Intel Produces Third Quarter Earnings

by Jordan Richardson on October 17, 2012

Intel Corp. announced its third quarter earnings on Tuesday, beating analyst expectations but still revealing a dip in revenues.

The world’s largest chipmaker saw net income drop 14 percent from the same quarter last year, landing at a net income of $2.97 billion or 58 cents per share. Intel earned 60 cents per share, excluding amortization of certain acquisition-related assets and related tax effects. That was ahead of average analyst estimates of 50 cents per share, according to FactSet.

Revenue was down 5.5 percent to $13.5 billion, with analysts predicting revenue in the neighbourhood of $13.2 billion.

Slowing PC and general technology sales have doubtlessly impacted Intel’s bottom line. This is due in large part to the global economic crisis, which has also impacted companies like International Business Machines Corp. Customers are shifting their attentions away from PCs and to mobile computing options, exemplified by Intel’s loss of about eight percent of revenue in their PC department.

“The world of computing is in the midst of a period of breakthrough innovation and creativity,” Intel president and CEO Paul Otellini said. “As we look to the fourth quarter, we’re pleased with the continued progress in Ultrabooks and phones and excited about the range of Intel-based tablets coming to market.”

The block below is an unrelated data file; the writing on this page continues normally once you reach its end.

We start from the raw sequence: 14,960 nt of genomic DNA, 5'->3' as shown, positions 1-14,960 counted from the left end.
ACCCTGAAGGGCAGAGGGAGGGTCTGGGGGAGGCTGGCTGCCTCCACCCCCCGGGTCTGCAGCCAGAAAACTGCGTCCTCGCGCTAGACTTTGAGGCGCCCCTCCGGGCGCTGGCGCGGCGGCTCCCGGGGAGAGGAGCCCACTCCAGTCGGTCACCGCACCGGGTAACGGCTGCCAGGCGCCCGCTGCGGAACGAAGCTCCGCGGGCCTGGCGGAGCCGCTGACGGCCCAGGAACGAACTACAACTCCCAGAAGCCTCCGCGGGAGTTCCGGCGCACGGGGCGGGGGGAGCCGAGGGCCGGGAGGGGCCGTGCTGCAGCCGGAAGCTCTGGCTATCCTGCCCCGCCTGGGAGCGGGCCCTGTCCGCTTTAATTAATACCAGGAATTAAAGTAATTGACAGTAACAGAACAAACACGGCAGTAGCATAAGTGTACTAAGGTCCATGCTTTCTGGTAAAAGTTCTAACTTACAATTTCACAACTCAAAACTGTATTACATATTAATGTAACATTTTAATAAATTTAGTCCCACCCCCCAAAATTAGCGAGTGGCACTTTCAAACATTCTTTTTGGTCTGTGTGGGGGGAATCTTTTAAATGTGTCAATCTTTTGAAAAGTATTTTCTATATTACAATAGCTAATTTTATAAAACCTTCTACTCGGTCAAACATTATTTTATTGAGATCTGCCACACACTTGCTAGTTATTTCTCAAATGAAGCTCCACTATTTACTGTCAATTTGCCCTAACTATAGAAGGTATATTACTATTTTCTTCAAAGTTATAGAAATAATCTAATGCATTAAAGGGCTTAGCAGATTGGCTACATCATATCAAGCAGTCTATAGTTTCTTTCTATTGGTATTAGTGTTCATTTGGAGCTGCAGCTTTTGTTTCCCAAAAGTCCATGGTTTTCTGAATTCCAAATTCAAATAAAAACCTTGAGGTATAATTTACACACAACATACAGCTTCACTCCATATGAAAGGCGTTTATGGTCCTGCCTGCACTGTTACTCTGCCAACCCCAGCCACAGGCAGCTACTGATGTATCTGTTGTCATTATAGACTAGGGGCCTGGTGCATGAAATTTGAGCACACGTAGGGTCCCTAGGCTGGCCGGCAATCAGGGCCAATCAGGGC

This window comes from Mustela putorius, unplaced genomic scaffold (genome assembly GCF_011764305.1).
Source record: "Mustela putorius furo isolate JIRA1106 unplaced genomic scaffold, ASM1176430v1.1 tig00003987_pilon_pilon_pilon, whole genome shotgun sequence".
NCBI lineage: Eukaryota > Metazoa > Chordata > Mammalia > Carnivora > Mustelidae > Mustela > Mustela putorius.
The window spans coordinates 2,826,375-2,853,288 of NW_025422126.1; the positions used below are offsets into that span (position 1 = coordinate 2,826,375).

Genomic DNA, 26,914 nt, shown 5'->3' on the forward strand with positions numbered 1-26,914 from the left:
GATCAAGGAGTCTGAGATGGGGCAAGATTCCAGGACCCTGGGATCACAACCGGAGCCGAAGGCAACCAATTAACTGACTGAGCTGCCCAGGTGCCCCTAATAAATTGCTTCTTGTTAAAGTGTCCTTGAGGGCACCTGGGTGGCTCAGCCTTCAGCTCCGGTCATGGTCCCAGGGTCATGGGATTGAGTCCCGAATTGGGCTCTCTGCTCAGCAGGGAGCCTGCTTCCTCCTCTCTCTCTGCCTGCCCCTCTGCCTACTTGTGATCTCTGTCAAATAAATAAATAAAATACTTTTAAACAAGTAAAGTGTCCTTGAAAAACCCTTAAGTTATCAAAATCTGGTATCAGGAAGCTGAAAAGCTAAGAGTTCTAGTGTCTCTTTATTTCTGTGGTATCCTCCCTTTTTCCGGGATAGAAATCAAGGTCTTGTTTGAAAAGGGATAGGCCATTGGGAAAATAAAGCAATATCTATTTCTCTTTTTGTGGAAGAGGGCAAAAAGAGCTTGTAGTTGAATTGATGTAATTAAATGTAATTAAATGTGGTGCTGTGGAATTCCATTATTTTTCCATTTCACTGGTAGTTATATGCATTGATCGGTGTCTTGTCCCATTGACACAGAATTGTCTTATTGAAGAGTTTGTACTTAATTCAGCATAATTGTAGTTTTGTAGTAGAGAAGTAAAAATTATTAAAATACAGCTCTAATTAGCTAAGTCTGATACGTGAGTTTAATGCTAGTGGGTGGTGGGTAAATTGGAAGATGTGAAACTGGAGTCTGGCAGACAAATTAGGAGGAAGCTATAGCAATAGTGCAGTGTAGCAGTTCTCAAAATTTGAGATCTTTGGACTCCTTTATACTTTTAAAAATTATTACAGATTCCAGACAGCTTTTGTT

Intel has been focusing on mobile computing, but they’ve had difficulty moving the aforementioned Ultrabooks. Consumers have moved toward smartphones and tablets instead, putting expected worldwide tablet sales at 119 million units on the year – almost twice the numbers of last year.

Intel had been hoping that sales of its chips would offset the losses in the other corners of its market, but that hasn’t been the case so far. Companies like Apple have used low-end chips in its iPhone and iPad products, which has alleviated demand for Intel’s products. With lots of competition in the sector, Intel has had to find a way to navigate into newer markets.

Of course, for now it doesn’t look overly good for Intel. It has confirmed a weak outlook for the fourth quarter, claiming profit margins of 57 percent – down from the 62 percent expected margin for the fourth quarter.

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